-there was a real man who in Conneticut had only a 15 minute memory-who was the subject of research studies Henry Gustov Molaison

message 7: by Lisa (new)

Lisa (lisaspeechpath) | 74 comments Mod
Did anyone try to solve the math problems? I tried the one about finding another way to use all the numbers and get 55 (pages 47-57).
Oh-and I saw knew they were in the car crash together-I think I meant was there a reason in that fact that would explain the sister-in-laws behavior.

message 8: by Paul (new)

Paul (psinderson) | 43 comments I was also intrigued by the Professor's relationship with the Sister-in-Law. It was clearly a long term love affair that couldn't be "public". But I agree - why does she treat him so coldly now?

I haven't tried to solve any of the math problems. I might go into a fit remembering school!

message 9: by Frances (new)

Frances Pawley (Frances60) | 4 comments One book I read that was translated 'The House of the Spirits' had the colour of the girl's hair and eyes wrongly written the whole way through: Golden eyes and Green Hair!

message 10: by Nancy (new)

Nancy | 27 comments Late to the party, but I loved this book. Thanks to whoever suggested it; it was definately not something I would have picked up on my own.

I think it may have taken away from the story if the characters had been given names. Besides reinforcing their roles, like someone else said, it adds to the simplicity of the writing and the story. Also, as written from the housekeeper's perspective, she called him "Professor". I think it is more interesting that she comes to call her son "Root", the Professor's nickname.

message 11: by Nancy (new)

Nancy | 27 comments I might have liked to know more about the Professor's relationship with his sister-in-law, but again, from the housekeeper's perspective, she looked up the article about the accident, but didn't seem to pursue the matter further, especially after her dismissal and subsequent re-hiring. I liked the ending, with both the Professor and his sister-in-law, also called the widow, both in the assisted living home together.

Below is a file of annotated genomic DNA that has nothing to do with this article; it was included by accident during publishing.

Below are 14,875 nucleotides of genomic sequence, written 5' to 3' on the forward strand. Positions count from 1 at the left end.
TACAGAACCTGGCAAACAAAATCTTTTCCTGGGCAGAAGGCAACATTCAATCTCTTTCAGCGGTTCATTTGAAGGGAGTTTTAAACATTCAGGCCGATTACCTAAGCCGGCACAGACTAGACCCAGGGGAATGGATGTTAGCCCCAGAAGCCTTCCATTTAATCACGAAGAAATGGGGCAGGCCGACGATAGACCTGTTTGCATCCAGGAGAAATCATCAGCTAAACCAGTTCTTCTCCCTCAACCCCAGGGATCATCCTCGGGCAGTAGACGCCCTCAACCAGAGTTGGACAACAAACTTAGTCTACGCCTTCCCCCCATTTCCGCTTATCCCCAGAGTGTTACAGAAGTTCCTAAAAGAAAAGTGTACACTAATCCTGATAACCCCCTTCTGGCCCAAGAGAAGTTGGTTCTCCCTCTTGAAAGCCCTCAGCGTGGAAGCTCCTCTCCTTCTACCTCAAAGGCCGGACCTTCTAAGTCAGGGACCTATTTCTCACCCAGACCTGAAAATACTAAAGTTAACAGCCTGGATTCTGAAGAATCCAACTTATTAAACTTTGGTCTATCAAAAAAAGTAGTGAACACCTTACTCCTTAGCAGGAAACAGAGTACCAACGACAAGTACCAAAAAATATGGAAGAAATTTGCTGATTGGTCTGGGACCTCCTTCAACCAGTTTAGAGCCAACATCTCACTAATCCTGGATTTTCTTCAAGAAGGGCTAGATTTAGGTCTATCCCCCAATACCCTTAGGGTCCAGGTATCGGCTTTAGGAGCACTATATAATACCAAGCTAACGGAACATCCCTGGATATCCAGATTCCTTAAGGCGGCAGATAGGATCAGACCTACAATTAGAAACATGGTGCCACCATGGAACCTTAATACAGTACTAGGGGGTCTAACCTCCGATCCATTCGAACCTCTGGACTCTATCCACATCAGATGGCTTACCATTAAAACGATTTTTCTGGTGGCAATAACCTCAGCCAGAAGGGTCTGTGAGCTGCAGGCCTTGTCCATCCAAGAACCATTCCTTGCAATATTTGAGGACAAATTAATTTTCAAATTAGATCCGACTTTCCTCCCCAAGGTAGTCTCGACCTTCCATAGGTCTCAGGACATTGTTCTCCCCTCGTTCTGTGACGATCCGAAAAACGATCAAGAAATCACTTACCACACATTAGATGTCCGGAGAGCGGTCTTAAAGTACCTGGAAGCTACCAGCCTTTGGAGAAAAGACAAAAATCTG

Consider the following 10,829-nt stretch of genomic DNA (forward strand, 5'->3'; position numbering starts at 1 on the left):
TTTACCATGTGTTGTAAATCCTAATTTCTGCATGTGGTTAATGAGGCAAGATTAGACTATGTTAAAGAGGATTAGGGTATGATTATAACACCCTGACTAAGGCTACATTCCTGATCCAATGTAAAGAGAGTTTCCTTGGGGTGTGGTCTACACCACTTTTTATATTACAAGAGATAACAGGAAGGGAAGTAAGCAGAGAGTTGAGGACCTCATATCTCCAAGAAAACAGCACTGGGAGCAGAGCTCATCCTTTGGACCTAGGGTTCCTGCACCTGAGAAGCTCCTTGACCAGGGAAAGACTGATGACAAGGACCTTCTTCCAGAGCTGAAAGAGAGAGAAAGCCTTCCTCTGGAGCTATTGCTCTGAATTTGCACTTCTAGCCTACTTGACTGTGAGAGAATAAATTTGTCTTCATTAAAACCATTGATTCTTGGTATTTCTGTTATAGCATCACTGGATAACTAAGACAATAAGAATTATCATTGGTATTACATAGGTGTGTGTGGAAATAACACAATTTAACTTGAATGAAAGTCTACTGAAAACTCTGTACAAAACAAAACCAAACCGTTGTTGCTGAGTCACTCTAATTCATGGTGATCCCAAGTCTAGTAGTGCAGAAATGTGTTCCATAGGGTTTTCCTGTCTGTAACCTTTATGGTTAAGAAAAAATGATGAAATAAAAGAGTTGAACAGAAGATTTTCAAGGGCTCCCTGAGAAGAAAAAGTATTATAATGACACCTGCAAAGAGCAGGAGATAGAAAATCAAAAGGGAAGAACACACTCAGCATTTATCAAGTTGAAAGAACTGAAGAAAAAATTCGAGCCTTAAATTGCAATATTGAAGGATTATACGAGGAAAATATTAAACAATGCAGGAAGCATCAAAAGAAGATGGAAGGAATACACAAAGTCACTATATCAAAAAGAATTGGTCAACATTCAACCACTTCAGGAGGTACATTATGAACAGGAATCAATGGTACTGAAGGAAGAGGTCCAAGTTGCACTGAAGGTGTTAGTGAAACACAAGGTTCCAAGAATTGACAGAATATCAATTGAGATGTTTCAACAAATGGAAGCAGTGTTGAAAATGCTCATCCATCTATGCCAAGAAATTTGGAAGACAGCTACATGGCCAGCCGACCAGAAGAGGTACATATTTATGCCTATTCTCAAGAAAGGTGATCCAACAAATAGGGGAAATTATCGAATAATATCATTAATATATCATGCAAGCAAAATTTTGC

message 12: by Nancy (new)

Nancy | 27 comments I also liked the memory issue. Though the Professor's disability is due to an accident, I am dealing with memory issues with my elderly mother. She is often anxious, like the professor, too. I liked the housekeeper's acceptance of the memory limitation, though, apparently it had given others problems.

message 13: by Lisa (new)

Lisa (lisaspeechpath) | 74 comments Mod
I have been thinking of this book again--I wonder if the sister-in-law didn't think anyone could care for the Professor again (including herself) once his memory stopped. He was forever locked in the past-and she moved on and couldn't deal with him not moving in with her.
I was thinking that once she saw that the Housekeeper could care for him-even in his impaired state-she realized she could, too (Hence her presence in the nursing home-when she was absent when he lived in her back yard)

message 14: by Nancy (new)

Nancy | 27 comments I wonder why the sister-in-law seemed to ostracize the professor, in his run-down, overgrown cottage. And why was she sneaking around, the night that the housekeeper stayed the night. Did the sister-in-law "visit" the professor in the evenings? I like your point, Lisa, that the housekeeper kind of showed the sister-in-law her way back to the professor.

message 15: by Paul (new)

Paul (psinderson) | 43 comments The sister-in-law's strange behavior towards the Professor was, to me, the most intriguing aspect of this book. Perhaps you are right...she just didn't know how to care for him.

message 16: by Lisa (new)

Lisa (lisaspeechpath) | 74 comments Mod
I was going to bring this up when we met to discuss this book-but did you know there are different ways to multiply (other than the standard):

Russian Peasant Math
Lattice Math

You will have to google them-but one of my friends was in gifted match and he learned to multiply these ways-it was fascinating

message 17: by Paul (new)

Paul (psinderson) | 43 comments Lisa wrote: "I was going to bring this up when we met to discuss this book-but did you know there are different ways to multiply (other than the standard):

Russian Peasant Math
Lattice Math


What the....? That's crazy...but it works! I wish I was more into math.